Material Science, Global News

What Exactly Went Wrong With the OceanGate Submersible Vessel?

29 June 2023

So, what exactly went wrong with the OceanGate submersible vessel? That is the million-dollar question! As many of us now know, OceanGate is a company that set out to build submersible vessels for repeated leisure use as part of the emerging “exploratory tourism” market.  We know now that the vessel failed catastrophically, and imploded, killing the five people on board. There will undoubtedly be many inspections and tests performed on the remains of the ship to try and understand the sequence of events that led to the ultimate failure.

Since the missing submersible vessel went viral, we have learned that “Experts from within and outside OceanGate had raised concerns about the safety of its Titan submersible as far back as 2018”. "It hasn't surprised us," said Will Kohnen, the chair of the Marine Technology Society's Submarine Committee (formerly the Manned Underwater Vehicles Committee), about the Titan's disappearance. "We've been aware of this project for some time and have had some concerns. "In March 2018, after one of the international industry group's annual conferences, Kohnen drafted a letter to OceanGate CEO Stockton Rush — the pilot of the missing vessel — expressing "unanimous concern" on behalf of its members about the development of the Titan and its planned Titanic expeditions. Kohnen told Morning Edition's A Martínez that the group's main concern was a lack of oversight and adherence to industry-accepted safety guidelines. "Most of the companies in this industry that are building submersibles and deep submersibles follow a fairly well-established framework of certification and verification and oversight, through classification societies," he said. "And that was at the root of OceanGate's project, is that they were going to go solo, going without that type of official oversight, and that brought a lot of concerns."

What type of design framework and oversight is Will Kohnen referring to, for building a safe exploratory vehicle?  

In engineering design, a relatively new concept is a fail-safe practice that, in the event of a specific type of failure, the structure of interest will respond in a way that will only cause minimal or no harm to other equipment, the environment or people.  That is, if and when a "fail-safe" system fails, it remains at least as safe as it was before the failure.  To achieve this goal, failure mode and effects analysis need to be conducted thoroughly to examine failure situations and recommend safety design and procedures. A good example would be for engineers who build airplanes with carbon fiber or any material for that matter to assume there are always inherent defects and/or cracks existing in the material system used.  The fail-safe approach would then require the designers to develop the knowledge of load vs. crack propagation behavior of the material used under repeated cyclic load conditions during take-offs and landings.  Since the premise is there will always be defects and/or cracks present in the structure and the defects/cracks will continue to propagate, the structure is inherently presumed to continue to “fail” during the projected useful life span. With that assumption in mind, ultimately, the design will need to be such that the continued progression of the failure is accounted for and will not impact the safety of the structure in any adverse manner.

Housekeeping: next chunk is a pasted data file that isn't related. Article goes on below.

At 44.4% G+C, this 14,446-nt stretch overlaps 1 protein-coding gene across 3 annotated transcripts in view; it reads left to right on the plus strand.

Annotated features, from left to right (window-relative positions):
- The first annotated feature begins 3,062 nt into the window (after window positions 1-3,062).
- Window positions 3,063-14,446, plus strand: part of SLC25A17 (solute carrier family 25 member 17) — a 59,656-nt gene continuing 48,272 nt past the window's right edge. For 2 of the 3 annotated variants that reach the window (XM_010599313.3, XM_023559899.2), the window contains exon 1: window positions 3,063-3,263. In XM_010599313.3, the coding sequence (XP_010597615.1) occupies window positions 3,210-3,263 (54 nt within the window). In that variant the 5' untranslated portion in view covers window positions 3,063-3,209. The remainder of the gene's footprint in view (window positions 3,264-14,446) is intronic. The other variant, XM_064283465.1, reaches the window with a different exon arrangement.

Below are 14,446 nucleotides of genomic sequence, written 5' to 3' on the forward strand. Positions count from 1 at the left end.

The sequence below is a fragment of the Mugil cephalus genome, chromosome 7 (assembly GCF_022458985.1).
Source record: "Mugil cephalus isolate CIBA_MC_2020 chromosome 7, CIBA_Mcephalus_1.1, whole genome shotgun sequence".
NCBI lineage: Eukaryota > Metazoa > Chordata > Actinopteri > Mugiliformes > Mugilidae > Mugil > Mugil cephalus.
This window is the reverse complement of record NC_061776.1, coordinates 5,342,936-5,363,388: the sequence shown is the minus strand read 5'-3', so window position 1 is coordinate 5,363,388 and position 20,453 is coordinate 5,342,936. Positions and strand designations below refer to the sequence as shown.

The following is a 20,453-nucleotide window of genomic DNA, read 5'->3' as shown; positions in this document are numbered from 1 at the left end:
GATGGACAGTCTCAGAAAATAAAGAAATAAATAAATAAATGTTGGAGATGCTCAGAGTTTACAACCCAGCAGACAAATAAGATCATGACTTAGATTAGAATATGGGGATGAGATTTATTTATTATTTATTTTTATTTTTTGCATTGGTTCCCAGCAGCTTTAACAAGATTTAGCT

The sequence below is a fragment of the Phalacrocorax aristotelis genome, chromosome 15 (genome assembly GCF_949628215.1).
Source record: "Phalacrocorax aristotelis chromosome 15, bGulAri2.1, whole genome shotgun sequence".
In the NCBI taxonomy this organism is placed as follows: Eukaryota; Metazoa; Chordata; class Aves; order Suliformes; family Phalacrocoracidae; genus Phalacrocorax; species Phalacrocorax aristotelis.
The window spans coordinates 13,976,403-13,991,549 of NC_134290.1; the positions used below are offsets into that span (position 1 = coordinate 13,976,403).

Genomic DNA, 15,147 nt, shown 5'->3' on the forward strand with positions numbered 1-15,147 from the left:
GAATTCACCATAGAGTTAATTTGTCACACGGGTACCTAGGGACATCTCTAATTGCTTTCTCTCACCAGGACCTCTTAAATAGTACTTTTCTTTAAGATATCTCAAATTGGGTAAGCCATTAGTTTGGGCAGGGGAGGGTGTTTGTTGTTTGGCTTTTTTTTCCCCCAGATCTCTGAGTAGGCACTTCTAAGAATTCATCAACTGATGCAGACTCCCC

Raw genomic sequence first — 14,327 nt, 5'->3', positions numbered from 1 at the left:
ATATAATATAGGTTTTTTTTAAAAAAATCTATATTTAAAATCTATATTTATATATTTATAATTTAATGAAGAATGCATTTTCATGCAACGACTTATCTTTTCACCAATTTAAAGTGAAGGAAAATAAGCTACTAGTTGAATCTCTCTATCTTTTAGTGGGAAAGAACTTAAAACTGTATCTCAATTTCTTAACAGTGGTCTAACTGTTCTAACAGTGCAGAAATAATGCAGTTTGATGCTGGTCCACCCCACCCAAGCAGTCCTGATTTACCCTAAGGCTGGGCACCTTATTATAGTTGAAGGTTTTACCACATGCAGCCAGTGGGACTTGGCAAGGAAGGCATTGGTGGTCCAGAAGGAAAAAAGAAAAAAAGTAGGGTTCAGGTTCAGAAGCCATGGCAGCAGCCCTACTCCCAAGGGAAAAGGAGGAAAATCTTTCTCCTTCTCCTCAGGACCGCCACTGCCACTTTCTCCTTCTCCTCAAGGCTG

In the case of OceanGate incident, industry experts had apparently raised concerns about the company not adhering to the philosophy of understanding material behavior and validating the vessel system’s fail-safe margin before taking on the intended missions. On top of the questionable business practices, carbon fiber composites, in this case, a 5” thick wall structure, isn’t the most conducive material for inspection and/or failure mode observation either.  Therefore, any damage sustained during the initial voyages prior to the final fatal trip would have clarified where and how the material/structure behaved under such tremendous pressure.   

But, without destructive testing of the vessel, which would have been an expensive and time-consuming proposition, the critical material system failure mode information was not taken into account. Consequently, the normally required iterations to perfect a structure design when utilizing new or atypical material were omitted. 

It's evident from nature that hands-on experience is often the best way to learn and make progress. However, OceanGate failed to learn from its mistakes and ultimately paid a heavy price, losing five lives in the process. It is now the job of forensic experts to determine the failure mode of the vessel to understand how it failed and to share knowledge of how to prevent similar failures in the future.

Source: Titanic sub updates: OceanGate knew about safety concerns for years : NPR

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About The Author
Jack Huang
Jack Huang, Ph.D
Senior Scientist
Material Science

Dr. Jack Huang is a Senior Scientist with over 20 years of experience in product liability, failure analysis, and process/application development for new polymer materials and composites in the automotive and building products industries.

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